• 13.
    Anund, Anna
    et al.
    Swedish National Road and Transport Research Institute, Traffic and road users, Trafikanttillstånd, TIL.
    Fors, Carina
    Swedish National Road and Transport Research Institute, Traffic and road users, Trafikanttillstånd, TIL.
    Ihlström, Jonas
    Swedish National Road and Transport Research Institute, Traffic and road users, Trafikanttillstånd, TIL.
    Kecklund, Göran
    Stockholms Universitet.
    An on-road study of sleepiness in split shifts among city bus drivers2016In: Accident Analysis and Prevention, ISSN 0001-4575, E-ISSN 1879-2057Article in journal (Refereed)
    Abstract [en]

    Bus drivers often work irregular hours or split shifts and their work involves high levels of stress. These factors can lead to severe sleepiness and dangerous driving. This study examined how split shift working affects sleepiness and performance during afternoon driving. An experiment was conducted on a real road with a specially equipped regular bus driven by professional bus drivers.

    The study had a within-subject design and involved 18 professional bus drivers (9 males and 9 females) who drove on two afternoons; one on a day in which they had driven early in the morning (split shift situation) and one on a day when they had been off duty until the test (afternoon shift situation). The hypothesis tested was that split shifts contribute to sleepiness during afternoon, which can increase the safety risks. The overall results supported this hypothesis. In total, five of the 18 drivers reached levels of severe sleepiness (Karolinska Sleepiness Scale ≥8) with an average increase in KSS of 1.94 when driving in the afternoon after working a morning shift compared with being off duty in the morning. This increase corresponded to differences observed between shift workers starting and ending a night shift. The Psychomotor Vigilance Task showed significantly increased response time with split shift working (afternoon: 0.337. s; split shift 0.347. s), as did the EEG-based Karolinska Drowsiness Score mean/max. Blink duration also increased, although the difference was not significant. One driver fell asleep during the drive. In addition, 12 of the 18 bus drivers reported that in their daily work they have to fight to stay awake while driving at least 2-4 times per month. While there were strong individual differences, the study clearly showed that shift-working bus drivers struggle to stay awake and thus countermeasures are needed in order to guarantee safe driving with split shift schedules.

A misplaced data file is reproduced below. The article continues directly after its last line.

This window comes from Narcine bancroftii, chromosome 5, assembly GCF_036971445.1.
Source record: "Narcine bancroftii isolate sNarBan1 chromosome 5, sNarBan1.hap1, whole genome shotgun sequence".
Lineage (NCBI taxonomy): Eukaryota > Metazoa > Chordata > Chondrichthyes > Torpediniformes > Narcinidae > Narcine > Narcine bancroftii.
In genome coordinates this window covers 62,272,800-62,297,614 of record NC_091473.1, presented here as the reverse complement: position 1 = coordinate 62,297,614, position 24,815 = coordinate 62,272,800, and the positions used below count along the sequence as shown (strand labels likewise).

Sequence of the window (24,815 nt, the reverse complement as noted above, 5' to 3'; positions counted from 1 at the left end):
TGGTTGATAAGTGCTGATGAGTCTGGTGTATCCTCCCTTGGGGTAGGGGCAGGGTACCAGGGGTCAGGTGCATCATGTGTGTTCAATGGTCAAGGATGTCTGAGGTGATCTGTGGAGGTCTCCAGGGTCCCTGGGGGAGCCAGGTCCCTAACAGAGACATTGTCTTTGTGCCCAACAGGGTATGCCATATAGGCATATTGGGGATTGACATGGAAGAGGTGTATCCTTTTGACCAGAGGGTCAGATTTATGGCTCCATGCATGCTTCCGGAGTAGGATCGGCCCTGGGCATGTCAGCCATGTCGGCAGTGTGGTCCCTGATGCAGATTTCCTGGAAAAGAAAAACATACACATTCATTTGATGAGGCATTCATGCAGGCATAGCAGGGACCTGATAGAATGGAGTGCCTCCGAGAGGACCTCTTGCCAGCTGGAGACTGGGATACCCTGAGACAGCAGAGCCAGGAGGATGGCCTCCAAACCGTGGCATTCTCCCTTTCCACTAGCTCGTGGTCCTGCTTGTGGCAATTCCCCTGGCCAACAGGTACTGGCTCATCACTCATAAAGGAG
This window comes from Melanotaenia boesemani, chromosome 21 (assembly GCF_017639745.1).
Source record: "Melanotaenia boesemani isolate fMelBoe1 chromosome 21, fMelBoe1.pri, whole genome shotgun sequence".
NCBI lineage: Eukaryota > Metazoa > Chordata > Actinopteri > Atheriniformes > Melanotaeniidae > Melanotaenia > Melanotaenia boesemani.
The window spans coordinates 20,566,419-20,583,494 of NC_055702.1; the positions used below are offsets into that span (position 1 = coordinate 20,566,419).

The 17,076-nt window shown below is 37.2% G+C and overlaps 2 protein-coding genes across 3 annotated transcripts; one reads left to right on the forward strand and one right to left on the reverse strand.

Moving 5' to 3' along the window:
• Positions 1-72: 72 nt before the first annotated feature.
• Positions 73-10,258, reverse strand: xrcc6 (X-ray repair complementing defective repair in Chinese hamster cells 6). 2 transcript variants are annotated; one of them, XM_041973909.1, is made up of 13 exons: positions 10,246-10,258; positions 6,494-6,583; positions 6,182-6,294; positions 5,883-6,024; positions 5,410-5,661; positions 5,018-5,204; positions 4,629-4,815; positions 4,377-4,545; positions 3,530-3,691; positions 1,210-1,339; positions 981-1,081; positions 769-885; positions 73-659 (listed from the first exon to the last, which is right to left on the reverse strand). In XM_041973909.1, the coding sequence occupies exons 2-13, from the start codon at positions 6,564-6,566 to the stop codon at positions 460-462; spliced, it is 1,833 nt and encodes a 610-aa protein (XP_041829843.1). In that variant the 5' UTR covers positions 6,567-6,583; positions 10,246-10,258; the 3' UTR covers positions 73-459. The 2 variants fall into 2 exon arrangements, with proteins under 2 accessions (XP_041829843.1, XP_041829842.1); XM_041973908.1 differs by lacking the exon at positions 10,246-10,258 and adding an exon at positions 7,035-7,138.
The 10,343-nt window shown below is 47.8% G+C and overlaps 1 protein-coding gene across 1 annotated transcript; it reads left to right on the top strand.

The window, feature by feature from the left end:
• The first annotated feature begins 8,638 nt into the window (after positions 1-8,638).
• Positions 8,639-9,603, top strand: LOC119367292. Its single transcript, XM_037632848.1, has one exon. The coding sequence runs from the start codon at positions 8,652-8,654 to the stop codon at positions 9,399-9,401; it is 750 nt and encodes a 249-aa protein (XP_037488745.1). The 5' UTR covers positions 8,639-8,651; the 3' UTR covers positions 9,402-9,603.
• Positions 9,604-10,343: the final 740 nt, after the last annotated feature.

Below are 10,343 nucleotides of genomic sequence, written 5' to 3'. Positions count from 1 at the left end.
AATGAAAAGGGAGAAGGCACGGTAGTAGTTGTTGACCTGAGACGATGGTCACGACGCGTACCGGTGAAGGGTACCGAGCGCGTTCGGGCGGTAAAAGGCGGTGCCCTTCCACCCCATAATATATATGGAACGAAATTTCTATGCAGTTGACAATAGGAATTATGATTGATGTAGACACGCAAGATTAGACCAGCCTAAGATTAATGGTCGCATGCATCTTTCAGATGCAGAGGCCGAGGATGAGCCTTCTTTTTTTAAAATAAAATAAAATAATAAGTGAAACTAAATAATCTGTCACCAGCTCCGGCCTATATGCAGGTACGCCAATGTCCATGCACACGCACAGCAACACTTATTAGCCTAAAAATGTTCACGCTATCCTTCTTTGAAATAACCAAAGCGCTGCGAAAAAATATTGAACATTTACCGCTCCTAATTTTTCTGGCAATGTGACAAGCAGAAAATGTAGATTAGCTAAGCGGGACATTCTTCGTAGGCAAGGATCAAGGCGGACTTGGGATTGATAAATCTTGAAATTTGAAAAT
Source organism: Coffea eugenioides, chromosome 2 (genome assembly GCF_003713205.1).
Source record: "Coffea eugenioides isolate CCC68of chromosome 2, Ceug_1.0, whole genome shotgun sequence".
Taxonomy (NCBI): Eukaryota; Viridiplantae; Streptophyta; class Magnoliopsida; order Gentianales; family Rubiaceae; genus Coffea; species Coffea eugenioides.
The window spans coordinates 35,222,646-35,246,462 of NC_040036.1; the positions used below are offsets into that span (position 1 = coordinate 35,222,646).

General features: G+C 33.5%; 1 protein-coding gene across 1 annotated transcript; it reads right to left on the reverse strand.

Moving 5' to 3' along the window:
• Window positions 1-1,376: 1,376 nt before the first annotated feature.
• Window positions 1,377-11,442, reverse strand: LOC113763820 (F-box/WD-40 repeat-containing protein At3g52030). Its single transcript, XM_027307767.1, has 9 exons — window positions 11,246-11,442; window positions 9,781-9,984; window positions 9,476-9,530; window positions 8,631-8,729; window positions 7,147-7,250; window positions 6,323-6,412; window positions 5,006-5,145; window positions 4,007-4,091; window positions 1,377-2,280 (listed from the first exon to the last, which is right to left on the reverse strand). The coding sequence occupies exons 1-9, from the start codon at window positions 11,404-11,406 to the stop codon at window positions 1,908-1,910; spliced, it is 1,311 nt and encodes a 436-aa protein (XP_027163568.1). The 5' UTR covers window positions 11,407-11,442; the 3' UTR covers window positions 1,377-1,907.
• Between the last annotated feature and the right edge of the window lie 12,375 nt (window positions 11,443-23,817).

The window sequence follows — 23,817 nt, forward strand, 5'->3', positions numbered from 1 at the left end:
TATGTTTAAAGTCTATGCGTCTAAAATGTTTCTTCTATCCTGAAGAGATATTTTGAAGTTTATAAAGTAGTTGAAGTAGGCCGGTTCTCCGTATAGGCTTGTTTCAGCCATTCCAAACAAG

• 14.
    Anund, Anna
    et al.
    Swedish National Road and Transport Research Institute, Traffic and road users, Trafikanttillstånd, TIL.
    Ihlström, Jonas
    Swedish National Road and Transport Research Institute, Traffic and road users, Human-vehicle-transport system interaction.
    Fors, Carina
    Swedish National Road and Transport Research Institute, Traffic and road users, Trafikanttillstånd, TIL.
    Kecklund, Göran
    Stockholms Universitet.
    Filtness, Ashleigh
    Queensland University of Technology (QUT).
    Factors associated with self-reported driver sleepiness and incidents in city bus drivers2016In: Industrial Health, ISSN 0019-8366, E-ISSN 1880-8026, Vol. 54, no 4, p. 337-346Article in journal (Refereed)
    Abstract [en]

    Driver fatigue has received increased attention during recent years and is now considered to be a major contributor to approximately 15-30% of all crashes. However, little is known about fatigue in city bus drivers. It is hypothesized that city bus drivers suffer from sleepiness, which is due to a combination of working conditions, lack of health and reduced sleep quantity and quality.